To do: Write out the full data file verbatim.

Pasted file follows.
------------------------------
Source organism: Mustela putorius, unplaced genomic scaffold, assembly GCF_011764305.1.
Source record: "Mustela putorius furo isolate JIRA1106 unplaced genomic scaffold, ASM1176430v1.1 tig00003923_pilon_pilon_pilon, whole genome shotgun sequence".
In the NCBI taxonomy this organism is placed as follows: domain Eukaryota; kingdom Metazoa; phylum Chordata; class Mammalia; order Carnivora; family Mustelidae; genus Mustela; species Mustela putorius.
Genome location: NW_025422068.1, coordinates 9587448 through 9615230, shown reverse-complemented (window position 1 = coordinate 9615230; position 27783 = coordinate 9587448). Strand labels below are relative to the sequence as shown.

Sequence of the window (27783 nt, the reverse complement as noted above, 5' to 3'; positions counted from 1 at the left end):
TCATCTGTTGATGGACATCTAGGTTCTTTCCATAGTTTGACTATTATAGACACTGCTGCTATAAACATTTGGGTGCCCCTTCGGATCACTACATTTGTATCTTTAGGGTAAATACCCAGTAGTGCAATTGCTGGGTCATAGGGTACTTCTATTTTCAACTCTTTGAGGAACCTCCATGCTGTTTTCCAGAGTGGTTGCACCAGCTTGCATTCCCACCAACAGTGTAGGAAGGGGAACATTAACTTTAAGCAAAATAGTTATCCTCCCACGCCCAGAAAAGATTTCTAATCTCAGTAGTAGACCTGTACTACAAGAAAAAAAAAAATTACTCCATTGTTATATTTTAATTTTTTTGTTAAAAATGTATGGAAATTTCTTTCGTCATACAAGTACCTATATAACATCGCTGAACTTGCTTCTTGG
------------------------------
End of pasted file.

Source organism: Mustela putorius, unplaced genomic scaffold, assembly GCF_011764305.1.
Source record: "Mustela putorius furo isolate JIRA1106 unplaced genomic scaffold, ASM1176430v1.1 tig00003923_pilon_pilon_pilon, whole genome shotgun sequence".
In the NCBI taxonomy this organism is placed as follows: domain Eukaryota; kingdom Metazoa; phylum Chordata; class Mammalia; order Carnivora; family Mustelidae; genus Mustela; species Mustela putorius.
Genome location: NW_025422068.1, coordinates 9587448 through 9615230, shown reverse-complemented (window position 1 = coordinate 9615230; position 27783 = coordinate 9587448). Strand labels below are relative to the sequence as shown.

Sequence of the window (27783 nt, the reverse complement as noted above, 5' to 3'; positions counted from 1 at the left end):
TCATCTGTTGATGGACATCTAGGTTCTTTCCATAGTTTGACTATTATAGACACTGCTGCTATAAACATTTGGGTGCCCCTTCGGATCACTACATTTGTATCTTTAGGGTAAATACCCAGTAGTGCAATTGCTGGGTCATAGGGTACTTCTATTTTCAACTCTTTGAGGAACCTCCATGCTGTTTTCCAGAGTGGTTGCACCAGCTTGCATTCCCACCAACAGTGTAGGAAGGGGAACATTAACTTTAAGCAAAATAGTTATCCTCCCACGCCCAGAAAAGATTTCTAATCTCAGTAGTAGACCTGTACTACAAGAAAAAAAAAAATTACTCCATTGTTATATTTTAATTTTTTTGTTAAAAATGTATGGAAATTTCTTTCGTCATACAAGTACCTATATAACATCGCTGAACTTGCTTCTTGG